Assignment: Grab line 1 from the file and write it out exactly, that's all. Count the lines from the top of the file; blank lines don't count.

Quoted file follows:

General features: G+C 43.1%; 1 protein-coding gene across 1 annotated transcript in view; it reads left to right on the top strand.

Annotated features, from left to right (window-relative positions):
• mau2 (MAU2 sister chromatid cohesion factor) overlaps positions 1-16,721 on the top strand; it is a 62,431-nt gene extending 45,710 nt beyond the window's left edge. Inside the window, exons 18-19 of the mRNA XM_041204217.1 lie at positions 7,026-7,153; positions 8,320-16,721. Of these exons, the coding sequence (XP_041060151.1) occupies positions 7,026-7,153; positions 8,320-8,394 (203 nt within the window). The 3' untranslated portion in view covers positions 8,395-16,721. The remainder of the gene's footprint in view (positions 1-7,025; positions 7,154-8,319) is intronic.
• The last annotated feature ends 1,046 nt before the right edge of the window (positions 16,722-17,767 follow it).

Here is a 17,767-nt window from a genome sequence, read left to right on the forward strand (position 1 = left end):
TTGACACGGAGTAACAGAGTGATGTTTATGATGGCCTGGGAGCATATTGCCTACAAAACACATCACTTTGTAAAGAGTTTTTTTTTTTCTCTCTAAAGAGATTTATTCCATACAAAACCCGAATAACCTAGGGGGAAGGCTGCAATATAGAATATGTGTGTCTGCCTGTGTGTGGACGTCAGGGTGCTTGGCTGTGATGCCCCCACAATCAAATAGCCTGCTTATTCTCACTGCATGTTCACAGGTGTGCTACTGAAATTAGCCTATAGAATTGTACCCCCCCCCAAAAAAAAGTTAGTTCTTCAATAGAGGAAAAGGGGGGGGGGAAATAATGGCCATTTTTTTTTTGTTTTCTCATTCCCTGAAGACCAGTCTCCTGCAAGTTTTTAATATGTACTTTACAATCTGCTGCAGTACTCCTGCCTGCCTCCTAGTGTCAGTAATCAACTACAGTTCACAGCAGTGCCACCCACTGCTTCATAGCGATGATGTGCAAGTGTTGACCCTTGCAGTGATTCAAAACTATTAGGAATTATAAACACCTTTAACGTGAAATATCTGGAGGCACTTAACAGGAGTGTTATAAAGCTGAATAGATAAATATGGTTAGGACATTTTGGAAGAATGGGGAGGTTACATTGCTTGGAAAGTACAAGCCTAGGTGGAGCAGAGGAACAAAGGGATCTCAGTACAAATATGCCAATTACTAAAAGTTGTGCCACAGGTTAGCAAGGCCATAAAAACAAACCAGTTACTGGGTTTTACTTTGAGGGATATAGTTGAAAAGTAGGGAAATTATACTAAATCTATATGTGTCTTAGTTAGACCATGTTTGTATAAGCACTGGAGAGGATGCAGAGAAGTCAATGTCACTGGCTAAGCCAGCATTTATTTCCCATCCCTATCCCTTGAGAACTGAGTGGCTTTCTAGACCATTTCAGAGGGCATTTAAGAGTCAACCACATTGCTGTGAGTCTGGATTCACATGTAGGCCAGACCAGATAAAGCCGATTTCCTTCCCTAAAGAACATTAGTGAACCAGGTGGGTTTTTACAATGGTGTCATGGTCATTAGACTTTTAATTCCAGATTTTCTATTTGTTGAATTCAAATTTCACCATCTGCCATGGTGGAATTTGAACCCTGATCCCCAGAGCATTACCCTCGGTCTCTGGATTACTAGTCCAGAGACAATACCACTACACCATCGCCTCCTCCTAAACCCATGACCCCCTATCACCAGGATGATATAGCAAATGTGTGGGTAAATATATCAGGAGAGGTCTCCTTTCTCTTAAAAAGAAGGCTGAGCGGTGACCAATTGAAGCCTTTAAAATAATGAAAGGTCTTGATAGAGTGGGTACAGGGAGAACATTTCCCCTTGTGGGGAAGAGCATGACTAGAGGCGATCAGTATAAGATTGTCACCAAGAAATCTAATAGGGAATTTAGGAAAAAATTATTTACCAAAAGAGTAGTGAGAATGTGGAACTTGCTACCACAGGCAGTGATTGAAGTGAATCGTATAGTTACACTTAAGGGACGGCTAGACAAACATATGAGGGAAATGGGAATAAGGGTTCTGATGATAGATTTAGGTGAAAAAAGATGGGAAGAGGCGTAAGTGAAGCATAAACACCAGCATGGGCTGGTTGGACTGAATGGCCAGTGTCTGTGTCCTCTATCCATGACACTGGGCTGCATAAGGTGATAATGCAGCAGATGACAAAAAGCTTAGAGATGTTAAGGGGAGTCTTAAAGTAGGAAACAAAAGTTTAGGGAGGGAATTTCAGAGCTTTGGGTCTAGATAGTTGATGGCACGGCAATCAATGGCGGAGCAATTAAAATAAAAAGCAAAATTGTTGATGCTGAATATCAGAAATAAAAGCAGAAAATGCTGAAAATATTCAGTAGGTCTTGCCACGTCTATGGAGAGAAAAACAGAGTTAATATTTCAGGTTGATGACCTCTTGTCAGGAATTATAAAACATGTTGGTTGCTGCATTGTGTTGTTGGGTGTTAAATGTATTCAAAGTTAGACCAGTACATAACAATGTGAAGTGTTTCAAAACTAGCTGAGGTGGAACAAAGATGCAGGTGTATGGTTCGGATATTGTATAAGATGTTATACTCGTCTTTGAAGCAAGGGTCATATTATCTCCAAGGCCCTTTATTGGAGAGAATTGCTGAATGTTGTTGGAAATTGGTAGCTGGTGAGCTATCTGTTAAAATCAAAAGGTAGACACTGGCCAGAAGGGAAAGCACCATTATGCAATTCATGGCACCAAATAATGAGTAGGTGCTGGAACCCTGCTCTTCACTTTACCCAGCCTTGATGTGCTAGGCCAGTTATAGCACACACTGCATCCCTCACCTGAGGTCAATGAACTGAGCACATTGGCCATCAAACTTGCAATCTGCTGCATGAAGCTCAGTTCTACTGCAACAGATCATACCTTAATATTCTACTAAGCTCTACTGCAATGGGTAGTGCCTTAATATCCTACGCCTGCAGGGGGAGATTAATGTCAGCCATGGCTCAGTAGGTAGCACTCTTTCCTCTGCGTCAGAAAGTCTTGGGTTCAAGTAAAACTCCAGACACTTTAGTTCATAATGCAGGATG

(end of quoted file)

General features: G+C 43.1%; 1 protein-coding gene across 1 annotated transcript in view; it reads left to right on the top strand.